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NCLC in the News

Select media clips. Journalists interested in speaking with an expert at the National Consumer Law Center should contact Jan Kruse (This email address is being protected from spambots. You need JavaScript enabled to view it. or 617.542,8010).

Press Releases

Report: State Installment Loan Laws Leave Borrowers Vulnerable in New Wave of Predatory Lending

NCLC's 50 State Survey Analyzes Strengths and Gaps in Consumer Protections,  JULY 30, 2015 (Contacts
Full analysis of the laws of 50 states and Washington, D.C., plus maps, charts and tables as well as the complete list of recommendations are available at:

(BOSTON) Payday lenders are moving into the installment loan market, and state laws vary greatly in whether they protect borrowers from unaffordable rates on longer term loans, according to a new report from the National Consumer Law Center (NCLC). The report analyzes the strengths and weaknesses of the laws in the 50 states and the District of Columbia that regulate installment loans, including loans structured as credit card cash advances or other open-end lines of credit. "In theory, installment loans can be safer and more affordable than balloon payment payday loans. But states need to be vigilant to prevent the growth of larger and longer predatory loans that can create a debt trap that is impossible to escape," said Carolyn Carter, director of advocacy at the National Consumer Law Center and co-author of Installment Loans: Will States Protect Borrowers from a New Wave of Predatory Lending?.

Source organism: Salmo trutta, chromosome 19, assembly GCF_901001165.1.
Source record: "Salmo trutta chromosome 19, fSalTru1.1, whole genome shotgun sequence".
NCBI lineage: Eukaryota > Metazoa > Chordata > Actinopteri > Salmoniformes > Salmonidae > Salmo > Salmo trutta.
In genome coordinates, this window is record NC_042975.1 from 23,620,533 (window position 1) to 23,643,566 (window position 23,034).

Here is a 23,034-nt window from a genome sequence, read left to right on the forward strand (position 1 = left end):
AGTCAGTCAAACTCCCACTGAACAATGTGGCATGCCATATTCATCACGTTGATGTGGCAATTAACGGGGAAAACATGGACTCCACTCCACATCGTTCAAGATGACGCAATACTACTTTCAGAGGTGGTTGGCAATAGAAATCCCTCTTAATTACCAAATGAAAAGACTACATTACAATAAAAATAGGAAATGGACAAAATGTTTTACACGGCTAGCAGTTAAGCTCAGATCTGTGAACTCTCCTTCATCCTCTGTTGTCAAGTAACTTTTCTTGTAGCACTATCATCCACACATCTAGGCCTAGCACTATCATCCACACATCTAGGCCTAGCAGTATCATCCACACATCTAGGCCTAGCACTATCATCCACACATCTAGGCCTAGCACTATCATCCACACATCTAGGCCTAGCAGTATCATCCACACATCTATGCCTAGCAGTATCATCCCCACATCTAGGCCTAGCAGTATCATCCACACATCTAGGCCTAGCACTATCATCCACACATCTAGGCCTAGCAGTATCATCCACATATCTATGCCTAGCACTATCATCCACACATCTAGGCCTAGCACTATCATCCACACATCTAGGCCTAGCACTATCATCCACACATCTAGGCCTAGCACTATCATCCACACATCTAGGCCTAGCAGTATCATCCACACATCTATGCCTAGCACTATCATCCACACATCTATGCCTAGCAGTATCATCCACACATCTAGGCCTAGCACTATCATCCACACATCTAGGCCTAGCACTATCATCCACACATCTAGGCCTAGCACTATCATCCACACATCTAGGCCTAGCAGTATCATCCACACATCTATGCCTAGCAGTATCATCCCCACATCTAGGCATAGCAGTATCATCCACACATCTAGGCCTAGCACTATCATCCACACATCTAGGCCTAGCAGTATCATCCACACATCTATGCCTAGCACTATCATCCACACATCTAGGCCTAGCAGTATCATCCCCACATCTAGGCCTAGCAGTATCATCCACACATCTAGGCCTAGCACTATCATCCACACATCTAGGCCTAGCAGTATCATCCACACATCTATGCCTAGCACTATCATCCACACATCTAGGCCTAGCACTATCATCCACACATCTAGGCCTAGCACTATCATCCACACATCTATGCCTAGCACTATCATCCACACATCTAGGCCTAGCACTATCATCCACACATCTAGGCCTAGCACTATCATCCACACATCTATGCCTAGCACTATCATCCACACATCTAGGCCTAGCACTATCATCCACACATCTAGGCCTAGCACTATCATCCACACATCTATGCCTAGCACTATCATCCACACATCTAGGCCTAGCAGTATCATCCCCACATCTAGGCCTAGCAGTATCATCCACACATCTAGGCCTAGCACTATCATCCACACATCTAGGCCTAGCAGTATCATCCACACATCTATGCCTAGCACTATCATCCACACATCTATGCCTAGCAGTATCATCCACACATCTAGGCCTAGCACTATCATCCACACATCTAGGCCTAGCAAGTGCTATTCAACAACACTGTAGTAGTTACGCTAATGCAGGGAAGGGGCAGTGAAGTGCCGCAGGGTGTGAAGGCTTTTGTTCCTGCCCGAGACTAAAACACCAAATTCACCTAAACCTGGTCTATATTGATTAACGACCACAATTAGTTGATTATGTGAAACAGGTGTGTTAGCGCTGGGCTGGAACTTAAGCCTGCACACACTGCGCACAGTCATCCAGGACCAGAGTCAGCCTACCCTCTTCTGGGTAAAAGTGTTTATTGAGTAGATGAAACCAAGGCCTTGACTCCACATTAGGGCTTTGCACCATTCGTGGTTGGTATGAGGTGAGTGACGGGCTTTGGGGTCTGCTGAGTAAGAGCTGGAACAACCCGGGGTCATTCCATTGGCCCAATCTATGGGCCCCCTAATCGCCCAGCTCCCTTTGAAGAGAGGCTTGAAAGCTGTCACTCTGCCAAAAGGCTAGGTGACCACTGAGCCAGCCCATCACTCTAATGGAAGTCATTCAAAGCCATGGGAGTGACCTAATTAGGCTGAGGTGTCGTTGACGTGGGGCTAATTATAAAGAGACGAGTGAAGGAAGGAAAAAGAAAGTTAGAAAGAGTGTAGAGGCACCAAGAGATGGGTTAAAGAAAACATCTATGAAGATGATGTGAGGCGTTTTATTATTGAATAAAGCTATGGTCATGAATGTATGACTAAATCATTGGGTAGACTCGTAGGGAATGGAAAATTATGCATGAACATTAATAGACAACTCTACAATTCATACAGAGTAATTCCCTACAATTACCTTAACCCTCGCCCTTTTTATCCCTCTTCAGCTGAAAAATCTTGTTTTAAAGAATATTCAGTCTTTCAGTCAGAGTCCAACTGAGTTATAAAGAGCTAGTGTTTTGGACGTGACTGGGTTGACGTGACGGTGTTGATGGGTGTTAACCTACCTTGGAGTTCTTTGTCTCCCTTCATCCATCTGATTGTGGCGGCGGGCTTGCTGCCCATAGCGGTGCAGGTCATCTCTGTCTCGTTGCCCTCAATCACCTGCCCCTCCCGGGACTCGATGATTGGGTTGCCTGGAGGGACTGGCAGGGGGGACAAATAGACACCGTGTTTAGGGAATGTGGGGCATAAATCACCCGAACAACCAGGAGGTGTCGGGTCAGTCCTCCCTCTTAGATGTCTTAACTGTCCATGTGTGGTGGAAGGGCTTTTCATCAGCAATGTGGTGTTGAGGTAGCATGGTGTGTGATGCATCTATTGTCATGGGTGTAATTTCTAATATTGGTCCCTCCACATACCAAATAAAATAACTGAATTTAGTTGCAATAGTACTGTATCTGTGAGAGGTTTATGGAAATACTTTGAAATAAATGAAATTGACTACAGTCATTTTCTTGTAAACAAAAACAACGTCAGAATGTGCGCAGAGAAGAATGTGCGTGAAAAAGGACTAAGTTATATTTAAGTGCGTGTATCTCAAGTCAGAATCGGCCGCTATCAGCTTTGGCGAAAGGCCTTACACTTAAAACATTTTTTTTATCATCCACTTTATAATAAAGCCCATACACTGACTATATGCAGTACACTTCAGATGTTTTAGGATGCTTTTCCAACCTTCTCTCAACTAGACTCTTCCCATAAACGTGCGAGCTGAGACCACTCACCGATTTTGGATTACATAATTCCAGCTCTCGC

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Debt Collection Communications: Protecting Consumers in the Digital Age

NCLC Report Urges CFPB to Eliminate Abusive Collection Communications
June 30, 2015 (Contacts)

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(BOSTON) When Congress passed the Fair Debt Collection Practices Act (FDCPA) in 1977, personal computers and cell phones were cutting-edge technology, and robocalling was non-existent. Now that these communication tools are the norm and traditional problems of abusive communications remain rampant, the Consumer Financial Protection Bureau (CFPB) should adopt regulations to better protect consumers.

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Credit Invisibility and Alternative Data: The Devil is in the Details

A great deal of attention has recently focused on the issue of "credit invisibility." The Consumer Financial Protection Bureau (CFPB) released a study in May 2015 finding that 26 million Americans (or about 1 in 10) do not have a credit history, and another 18 million are unscorable because their histories are too scant ("thin") or old. The CFPB study also found that African American, Hispanic, and low-income consumers are more likely to have no credit history or to be unscorable. Read more >>>